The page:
The ancestors of our ancient kauri tree first appeared on this landscape more than 200 million years ago. This hands-on, small group tour allows you to interact with our collection and uncover the past including handling ancient lignites and swamp kauri that are tens of thousands of years old ... More info ›
The ancestors of our ancient kauri tree first appeared on this landscape more than 200 million years ago. This hands-on, small group tour allows you to interact with our collection and uncover the past including handling ancient lignites and swamp kauri that are tens of thousands of years old. Learn about the impact of man and introduced species to New Zealand and what you can do to help “Keep Kauri Standing” for future generations to come. The 45 minute guided tour is the perfect introduction to your museum experience (allow a further 1.5 hours to explore the lifelike displays and uncover some of Northland's best kept secrets).
We recommend that our visitors arrive 10 minutes before the start of their tour which departs from the main information desk in the foyer of the museum at 11:30am daily. Meet your knowledgeable and friendly guide and pick up some handy tips from the locals on the best places to visit in Northland.
The walking tour begins by exploring the Tudor Collins Wing. This is a photographic archive and allow our guide to introduce you to New Zealand's iconic kauri tree. New Zealand kauri is just one of 20 species of agathis found in the western Pacific, New Guinea, Philippines, Indonesia and Malaysia and its ancestors have been on this planet for close to 200 million years. View the library of native New Zealand wood panels and compare with their South Pacific counterparts.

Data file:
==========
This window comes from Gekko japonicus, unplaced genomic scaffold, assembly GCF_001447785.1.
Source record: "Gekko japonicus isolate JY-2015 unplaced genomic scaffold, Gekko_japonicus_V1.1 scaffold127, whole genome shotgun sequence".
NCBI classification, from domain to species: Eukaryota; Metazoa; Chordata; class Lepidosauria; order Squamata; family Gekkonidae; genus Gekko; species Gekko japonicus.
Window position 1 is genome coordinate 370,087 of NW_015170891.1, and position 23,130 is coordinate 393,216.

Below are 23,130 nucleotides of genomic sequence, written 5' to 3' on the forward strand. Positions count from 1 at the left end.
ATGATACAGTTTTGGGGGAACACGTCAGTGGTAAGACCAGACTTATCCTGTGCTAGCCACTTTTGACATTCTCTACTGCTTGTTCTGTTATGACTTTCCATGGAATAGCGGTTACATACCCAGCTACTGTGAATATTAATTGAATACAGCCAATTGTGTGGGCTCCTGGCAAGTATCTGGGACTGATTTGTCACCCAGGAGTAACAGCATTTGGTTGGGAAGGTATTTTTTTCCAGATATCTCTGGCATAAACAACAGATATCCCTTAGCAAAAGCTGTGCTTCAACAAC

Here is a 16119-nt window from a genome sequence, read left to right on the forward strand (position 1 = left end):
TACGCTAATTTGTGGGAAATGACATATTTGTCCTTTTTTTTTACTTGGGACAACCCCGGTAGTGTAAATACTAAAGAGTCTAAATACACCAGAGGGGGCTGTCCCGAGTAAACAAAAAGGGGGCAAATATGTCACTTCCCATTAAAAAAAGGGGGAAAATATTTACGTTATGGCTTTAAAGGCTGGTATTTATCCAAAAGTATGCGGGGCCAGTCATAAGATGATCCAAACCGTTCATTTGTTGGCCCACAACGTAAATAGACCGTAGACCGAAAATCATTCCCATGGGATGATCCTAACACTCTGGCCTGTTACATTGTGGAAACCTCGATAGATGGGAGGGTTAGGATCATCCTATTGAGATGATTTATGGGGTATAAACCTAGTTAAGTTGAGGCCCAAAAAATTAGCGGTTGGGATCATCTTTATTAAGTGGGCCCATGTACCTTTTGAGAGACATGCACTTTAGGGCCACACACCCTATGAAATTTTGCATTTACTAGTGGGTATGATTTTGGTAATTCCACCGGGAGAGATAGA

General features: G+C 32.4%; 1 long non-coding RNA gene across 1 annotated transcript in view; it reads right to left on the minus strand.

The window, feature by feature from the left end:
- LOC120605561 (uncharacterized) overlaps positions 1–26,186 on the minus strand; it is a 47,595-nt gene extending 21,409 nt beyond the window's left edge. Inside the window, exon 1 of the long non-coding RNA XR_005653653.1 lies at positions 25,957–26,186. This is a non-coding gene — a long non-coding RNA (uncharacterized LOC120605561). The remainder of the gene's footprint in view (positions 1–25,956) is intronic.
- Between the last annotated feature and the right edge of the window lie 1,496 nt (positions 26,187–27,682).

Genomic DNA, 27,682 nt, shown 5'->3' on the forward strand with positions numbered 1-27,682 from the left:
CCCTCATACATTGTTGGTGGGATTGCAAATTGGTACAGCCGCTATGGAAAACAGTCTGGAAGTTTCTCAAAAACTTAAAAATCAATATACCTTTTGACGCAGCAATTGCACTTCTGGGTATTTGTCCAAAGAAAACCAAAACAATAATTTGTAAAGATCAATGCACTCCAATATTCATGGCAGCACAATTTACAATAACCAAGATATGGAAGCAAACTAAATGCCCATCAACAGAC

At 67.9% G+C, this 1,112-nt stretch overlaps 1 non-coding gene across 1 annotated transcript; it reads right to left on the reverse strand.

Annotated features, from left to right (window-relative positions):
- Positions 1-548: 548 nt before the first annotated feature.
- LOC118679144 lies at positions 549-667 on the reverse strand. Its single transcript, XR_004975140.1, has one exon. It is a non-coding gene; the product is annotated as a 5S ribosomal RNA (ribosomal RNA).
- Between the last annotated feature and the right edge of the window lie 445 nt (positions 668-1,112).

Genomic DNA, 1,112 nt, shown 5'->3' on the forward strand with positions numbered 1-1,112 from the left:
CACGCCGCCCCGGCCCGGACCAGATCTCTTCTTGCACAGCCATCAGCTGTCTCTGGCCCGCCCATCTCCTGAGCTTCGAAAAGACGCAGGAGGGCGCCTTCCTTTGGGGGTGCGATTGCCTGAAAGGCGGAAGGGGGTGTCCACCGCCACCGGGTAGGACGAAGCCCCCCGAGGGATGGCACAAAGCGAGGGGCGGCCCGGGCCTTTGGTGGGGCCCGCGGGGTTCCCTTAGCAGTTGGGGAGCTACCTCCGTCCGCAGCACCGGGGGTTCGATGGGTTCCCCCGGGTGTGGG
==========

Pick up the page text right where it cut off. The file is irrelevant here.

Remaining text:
The next stop is the first of our handling stations in the Smith Wing. Learn about the four stages of coal formation, paying particular notice to the lignite stage. Look for the evidence of fossilized leaves and bark in the lignite collection obtained from local Baylys beach and gain an understanding of how our Northland Western Coastline has changed overtime.
The third stop continues to take us back in time, using ancient swamp kauri (tens of thousands of years old) and the science of dendroclimatolgy (study of ancient tree rings) to learn about the impact of past climatic events.
The forth and fifth stations are focused on the kauri's role in our living forests, followed by the more recent impacts of human civilization, including the reduction of our mature forests to 2% of what once covered Northland. These mighty trees supported two major export industries from Northland, both of which helped shape the development of this country-but at what cost?
The final station focuses on the current and future threats facing our remaining protected stands of forest. Learn how you can help to keep kauri standing for future generations to come.